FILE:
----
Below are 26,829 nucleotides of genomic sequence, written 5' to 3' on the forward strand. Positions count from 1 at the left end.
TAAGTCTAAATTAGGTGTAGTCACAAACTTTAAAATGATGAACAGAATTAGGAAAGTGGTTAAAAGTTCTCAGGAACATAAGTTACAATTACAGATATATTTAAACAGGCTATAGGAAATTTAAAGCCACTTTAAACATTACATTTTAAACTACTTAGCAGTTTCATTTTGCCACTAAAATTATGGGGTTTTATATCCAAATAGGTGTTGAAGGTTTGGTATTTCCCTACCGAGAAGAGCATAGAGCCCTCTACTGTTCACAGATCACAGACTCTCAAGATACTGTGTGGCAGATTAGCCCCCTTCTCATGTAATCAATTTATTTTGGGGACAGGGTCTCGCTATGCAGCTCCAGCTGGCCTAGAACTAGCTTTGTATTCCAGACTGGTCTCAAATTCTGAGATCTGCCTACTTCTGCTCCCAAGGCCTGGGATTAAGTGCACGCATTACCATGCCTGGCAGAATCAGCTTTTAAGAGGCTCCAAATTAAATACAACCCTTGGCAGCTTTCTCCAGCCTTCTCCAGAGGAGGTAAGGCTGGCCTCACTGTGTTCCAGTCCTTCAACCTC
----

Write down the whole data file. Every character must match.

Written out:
Below are 26,829 nucleotides of genomic sequence, written 5' to 3' on the forward strand. Positions count from 1 at the left end.
TAAGTCTAAATTAGGTGTAGTCACAAACTTTAAAATGATGAACAGAATTAGGAAAGTGGTTAAAAGTTCTCAGGAACATAAGTTACAATTACAGATATATTTAAACAGGCTATAGGAAATTTAAAGCCACTTTAAACATTACATTTTAAACTACTTAGCAGTTTCATTTTGCCACTAAAATTATGGGGTTTTATATCCAAATAGGTGTTGAAGGTTTGGTATTTCCCTACCGAGAAGAGCATAGAGCCCTCTACTGTTCACAGATCACAGACTCTCAAGATACTGTGTGGCAGATTAGCCCCCTTCTCATGTAATCAATTTATTTTGGGGACAGGGTCTCGCTATGCAGCTCCAGCTGGCCTAGAACTAGCTTTGTATTCCAGACTGGTCTCAAATTCTGAGATCTGCCTACTTCTGCTCCCAAGGCCTGGGATTAAGTGCACGCATTACCATGCCTGGCAGAATCAGCTTTTAAGAGGCTCCAAATTAAATACAACCCTTGGCAGCTTTCTCCAGCCTTCTCCAGAGGAGGTAAGGCTGGCCTCACTGTGTTCCAGTCCTTCAACCTC